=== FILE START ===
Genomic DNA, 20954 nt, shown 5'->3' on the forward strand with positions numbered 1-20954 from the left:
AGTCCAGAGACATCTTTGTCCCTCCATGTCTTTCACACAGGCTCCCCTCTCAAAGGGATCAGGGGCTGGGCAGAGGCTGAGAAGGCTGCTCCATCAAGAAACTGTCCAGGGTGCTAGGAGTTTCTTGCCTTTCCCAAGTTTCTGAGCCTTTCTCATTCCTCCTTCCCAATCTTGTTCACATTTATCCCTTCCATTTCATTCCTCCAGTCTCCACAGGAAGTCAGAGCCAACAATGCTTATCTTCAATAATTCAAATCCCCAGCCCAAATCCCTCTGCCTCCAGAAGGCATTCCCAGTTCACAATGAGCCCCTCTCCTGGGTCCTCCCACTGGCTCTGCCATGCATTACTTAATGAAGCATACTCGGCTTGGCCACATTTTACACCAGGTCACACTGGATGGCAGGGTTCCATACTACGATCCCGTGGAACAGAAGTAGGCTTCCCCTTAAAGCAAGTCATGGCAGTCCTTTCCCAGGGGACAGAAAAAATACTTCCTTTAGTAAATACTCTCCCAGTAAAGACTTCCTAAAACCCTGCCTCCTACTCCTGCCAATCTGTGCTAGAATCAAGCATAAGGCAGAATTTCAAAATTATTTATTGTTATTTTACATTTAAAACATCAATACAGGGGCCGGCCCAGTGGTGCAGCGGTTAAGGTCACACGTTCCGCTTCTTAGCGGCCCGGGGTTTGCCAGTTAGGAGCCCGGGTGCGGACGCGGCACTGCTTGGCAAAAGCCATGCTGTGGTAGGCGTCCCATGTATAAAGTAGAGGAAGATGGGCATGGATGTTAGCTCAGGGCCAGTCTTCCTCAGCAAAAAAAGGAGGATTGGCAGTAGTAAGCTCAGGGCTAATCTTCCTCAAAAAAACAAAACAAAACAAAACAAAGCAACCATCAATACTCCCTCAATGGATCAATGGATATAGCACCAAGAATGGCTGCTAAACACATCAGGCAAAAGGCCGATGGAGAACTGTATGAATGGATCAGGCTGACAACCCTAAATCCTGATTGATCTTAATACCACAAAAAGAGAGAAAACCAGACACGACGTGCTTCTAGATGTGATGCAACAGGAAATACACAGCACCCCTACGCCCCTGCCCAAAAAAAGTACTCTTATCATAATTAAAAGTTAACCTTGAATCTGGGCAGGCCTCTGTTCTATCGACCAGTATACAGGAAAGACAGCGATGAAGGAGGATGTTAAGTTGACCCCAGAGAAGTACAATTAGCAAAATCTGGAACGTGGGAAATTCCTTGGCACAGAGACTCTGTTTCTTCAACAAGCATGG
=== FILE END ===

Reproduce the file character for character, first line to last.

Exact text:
Genomic DNA, 20954 nt, shown 5'->3' on the forward strand with positions numbered 1-20954 from the left:
AGTCCAGAGACATCTTTGTCCCTCCATGTCTTTCACACAGGCTCCCCTCTCAAAGGGATCAGGGGCTGGGCAGAGGCTGAGAAGGCTGCTCCATCAAGAAACTGTCCAGGGTGCTAGGAGTTTCTTGCCTTTCCCAAGTTTCTGAGCCTTTCTCATTCCTCCTTCCCAATCTTGTTCACATTTATCCCTTCCATTTCATTCCTCCAGTCTCCACAGGAAGTCAGAGCCAACAATGCTTATCTTCAATAATTCAAATCCCCAGCCCAAATCCCTCTGCCTCCAGAAGGCATTCCCAGTTCACAATGAGCCCCTCTCCTGGGTCCTCCCACTGGCTCTGCCATGCATTACTTAATGAAGCATACTCGGCTTGGCCACATTTTACACCAGGTCACACTGGATGGCAGGGTTCCATACTACGATCCCGTGGAACAGAAGTAGGCTTCCCCTTAAAGCAAGTCATGGCAGTCCTTTCCCAGGGGACAGAAAAAATACTTCCTTTAGTAAATACTCTCCCAGTAAAGACTTCCTAAAACCCTGCCTCCTACTCCTGCCAATCTGTGCTAGAATCAAGCATAAGGCAGAATTTCAAAATTATTTATTGTTATTTTACATTTAAAACATCAATACAGGGGCCGGCCCAGTGGTGCAGCGGTTAAGGTCACACGTTCCGCTTCTTAGCGGCCCGGGGTTTGCCAGTTAGGAGCCCGGGTGCGGACGCGGCACTGCTTGGCAAAAGCCATGCTGTGGTAGGCGTCCCATGTATAAAGTAGAGGAAGATGGGCATGGATGTTAGCTCAGGGCCAGTCTTCCTCAGCAAAAAAAGGAGGATTGGCAGTAGTAAGCTCAGGGCTAATCTTCCTCAAAAAAACAAAACAAAACAAAACAAAGCAACCATCAATACTCCCTCAATGGATCAATGGATATAGCACCAAGAATGGCTGCTAAACACATCAGGCAAAAGGCCGATGGAGAACTGTATGAATGGATCAGGCTGACAACCCTAAATCCTGATTGATCTTAATACCACAAAAAGAGAGAAAACCAGACACGACGTGCTTCTAGATGTGATGCAACAGGAAATACACAGCACCCCTACGCCCCTGCCCAAAAAAAGTACTCTTATCATAATTAAAAGTTAACCTTGAATCTGGGCAGGCCTCTGTTCTATCGACCAGTATACAGGAAAGACAGCGATGAAGGAGGATGTTAAGTTGACCCCAGAGAAGTACAATTAGCAAAATCTGGAACGTGGGAAATTCCTTGGCACAGAGACTCTGTTTCTTCAACAAGCATGG